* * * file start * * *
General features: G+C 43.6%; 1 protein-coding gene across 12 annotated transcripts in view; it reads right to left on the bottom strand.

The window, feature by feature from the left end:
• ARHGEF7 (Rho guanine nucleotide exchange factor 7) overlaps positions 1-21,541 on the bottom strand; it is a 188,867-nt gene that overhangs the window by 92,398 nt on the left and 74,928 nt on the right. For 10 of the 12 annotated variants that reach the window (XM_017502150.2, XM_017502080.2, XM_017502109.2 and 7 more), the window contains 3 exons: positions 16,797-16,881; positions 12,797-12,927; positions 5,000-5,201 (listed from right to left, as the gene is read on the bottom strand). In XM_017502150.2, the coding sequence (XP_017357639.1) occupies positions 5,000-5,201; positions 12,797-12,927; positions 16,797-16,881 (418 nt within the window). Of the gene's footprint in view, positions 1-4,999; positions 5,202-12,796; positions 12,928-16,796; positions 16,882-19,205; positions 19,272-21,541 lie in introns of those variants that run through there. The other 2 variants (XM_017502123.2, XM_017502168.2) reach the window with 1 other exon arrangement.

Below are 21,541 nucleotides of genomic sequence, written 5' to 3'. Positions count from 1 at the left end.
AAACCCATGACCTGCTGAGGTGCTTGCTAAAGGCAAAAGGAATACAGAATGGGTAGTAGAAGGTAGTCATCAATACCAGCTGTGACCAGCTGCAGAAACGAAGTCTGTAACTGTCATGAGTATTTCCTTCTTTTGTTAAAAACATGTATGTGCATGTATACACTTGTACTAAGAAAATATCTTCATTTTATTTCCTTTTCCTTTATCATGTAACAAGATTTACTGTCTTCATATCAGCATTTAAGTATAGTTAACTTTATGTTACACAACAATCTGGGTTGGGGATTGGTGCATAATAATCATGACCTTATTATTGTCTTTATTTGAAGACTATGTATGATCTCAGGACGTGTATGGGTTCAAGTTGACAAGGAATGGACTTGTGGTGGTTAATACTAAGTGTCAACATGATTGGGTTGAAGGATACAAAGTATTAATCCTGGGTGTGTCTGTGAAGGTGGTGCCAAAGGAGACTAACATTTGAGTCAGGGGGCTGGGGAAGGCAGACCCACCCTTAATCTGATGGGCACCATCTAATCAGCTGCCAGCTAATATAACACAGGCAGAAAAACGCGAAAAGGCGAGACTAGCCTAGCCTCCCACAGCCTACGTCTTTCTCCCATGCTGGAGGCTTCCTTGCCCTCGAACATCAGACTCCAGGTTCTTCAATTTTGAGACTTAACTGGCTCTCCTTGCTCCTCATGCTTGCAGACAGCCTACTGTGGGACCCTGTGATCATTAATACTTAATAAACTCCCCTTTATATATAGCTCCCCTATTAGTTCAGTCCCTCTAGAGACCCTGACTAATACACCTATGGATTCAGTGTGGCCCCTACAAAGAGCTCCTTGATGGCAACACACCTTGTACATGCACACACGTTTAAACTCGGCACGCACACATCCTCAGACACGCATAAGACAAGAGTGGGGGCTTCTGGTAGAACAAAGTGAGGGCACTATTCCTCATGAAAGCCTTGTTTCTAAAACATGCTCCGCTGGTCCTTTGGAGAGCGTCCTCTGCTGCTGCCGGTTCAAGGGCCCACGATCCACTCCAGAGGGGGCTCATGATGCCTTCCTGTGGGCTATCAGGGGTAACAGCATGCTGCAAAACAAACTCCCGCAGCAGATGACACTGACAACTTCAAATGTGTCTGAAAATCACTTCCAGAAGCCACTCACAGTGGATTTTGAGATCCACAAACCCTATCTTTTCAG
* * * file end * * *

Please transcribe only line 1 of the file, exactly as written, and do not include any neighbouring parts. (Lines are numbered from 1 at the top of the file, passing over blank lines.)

General features: G+C 43.6%; 1 protein-coding gene across 12 annotated transcripts in view; it reads right to left on the bottom strand.